arrow-downarrow-leftarrow-rightarrow-upchevron-upchevron-leftchevron-rightchevron-upclosecomment-newemail-newfullscreen-closefullscreen-opengallerygridheadphones-newheart-filledheart-openmap-geolocatormap-pushpinArtboard 1Artboard 1Artboard 1minusng-borderpauseplayplusprintreplayscreensharefacebookgithubArtboard 1Artboard 1linkedinlinkedin_inpinterestpinterest_psnapchatsnapchat_2tumblrtwittervimeovinewhatsappspeakerstar-filledstar-openzoom-in-newzoom-out-new

How African Farmers Face a Warming Climate

Science, technology, health, development, population growth, and conflict all play a role in adapting to climate change.

View Images

On a Kiamara plantation in Uganda, men collect tea in baskets tied to their heads.


Many African farmers walk a thin line between poverty and prosperity every day, and climate change is threatening to make it even tougher, says Tim McDonnell, Fulbright-National Geographic storytelling fellow, who recently embarked on a nine-month journey to explore the relationship between agriculture, hunger, and climate in Kenya, Uganda, and Nigeria.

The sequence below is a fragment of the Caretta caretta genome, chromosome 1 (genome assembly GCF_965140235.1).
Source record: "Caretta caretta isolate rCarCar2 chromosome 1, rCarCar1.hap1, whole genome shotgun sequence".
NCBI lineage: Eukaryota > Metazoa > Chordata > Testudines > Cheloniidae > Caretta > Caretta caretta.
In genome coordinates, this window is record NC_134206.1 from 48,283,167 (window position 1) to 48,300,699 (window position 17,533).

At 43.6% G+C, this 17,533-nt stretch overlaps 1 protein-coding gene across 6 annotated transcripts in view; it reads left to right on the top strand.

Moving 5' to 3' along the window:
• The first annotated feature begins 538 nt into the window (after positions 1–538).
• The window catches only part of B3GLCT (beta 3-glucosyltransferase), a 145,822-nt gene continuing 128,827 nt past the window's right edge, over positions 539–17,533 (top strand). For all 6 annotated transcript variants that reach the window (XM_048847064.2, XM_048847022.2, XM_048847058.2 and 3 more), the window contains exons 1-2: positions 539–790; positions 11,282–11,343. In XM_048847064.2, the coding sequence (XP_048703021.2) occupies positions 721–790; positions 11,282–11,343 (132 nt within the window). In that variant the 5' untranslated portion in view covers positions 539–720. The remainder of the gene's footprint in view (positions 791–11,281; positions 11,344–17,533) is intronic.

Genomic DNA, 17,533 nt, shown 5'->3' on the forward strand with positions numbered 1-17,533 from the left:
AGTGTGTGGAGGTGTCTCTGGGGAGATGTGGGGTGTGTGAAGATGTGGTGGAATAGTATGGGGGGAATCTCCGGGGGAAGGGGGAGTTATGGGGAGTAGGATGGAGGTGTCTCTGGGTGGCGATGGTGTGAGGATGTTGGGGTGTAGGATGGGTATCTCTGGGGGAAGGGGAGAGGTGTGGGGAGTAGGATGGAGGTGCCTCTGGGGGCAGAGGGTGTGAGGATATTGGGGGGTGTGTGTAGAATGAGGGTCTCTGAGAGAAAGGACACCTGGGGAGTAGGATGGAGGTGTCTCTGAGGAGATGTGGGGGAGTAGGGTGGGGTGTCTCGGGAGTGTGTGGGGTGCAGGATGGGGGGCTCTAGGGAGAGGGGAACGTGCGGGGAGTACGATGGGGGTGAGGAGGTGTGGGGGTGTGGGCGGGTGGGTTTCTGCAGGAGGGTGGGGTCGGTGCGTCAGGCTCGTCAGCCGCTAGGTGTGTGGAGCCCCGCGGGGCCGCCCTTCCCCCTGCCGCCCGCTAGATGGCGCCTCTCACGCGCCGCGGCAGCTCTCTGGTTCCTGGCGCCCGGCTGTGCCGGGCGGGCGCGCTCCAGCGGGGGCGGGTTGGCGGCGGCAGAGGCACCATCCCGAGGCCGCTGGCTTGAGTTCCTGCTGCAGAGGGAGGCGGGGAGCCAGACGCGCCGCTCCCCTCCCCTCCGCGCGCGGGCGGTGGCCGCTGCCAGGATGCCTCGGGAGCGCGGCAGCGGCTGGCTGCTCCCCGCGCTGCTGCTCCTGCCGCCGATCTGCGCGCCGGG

East Africa is roughly 1.5 degrees F warmer now than it was in the 1980s. And rainfall has dropped by 15 percent since then, according to climatologist Bradfield Lyon of the University of Maine. McDonnell reports that climate change could drive down yields of staples like rice, wheat, and maize by about 20 percent by 2050, while population in sub-Saharan Africa is expected to double by then. Also, drought could shorten the growing season in some places by up to 40 percent.

These are challenges the continent faces every day, not just on World Food Day, which is Sunday.

But the story of the future of African farming is not all bad news. Only about one-third of the continent's arable land is being used for farming right now, and many innovators are working with farmers to help them grow enough to eat and sell by harnessing emerging technology, changing land laws, and other methods. McDonnell plans to explore cities and rural areas through the eyes of the farmers living there in video, text, audio, and photos.

For the full story on McDonnell's plans, check out his post here on our sister blog, Voices.

What will come out of his reporting, featured here on The Plate and on Voices, is a more complete picture of how Africans are adapting to a warming world. And you can follow McDonnell along his journey on Twitter @timmcdonnell and Instagram @timothy.m.mcdonnell.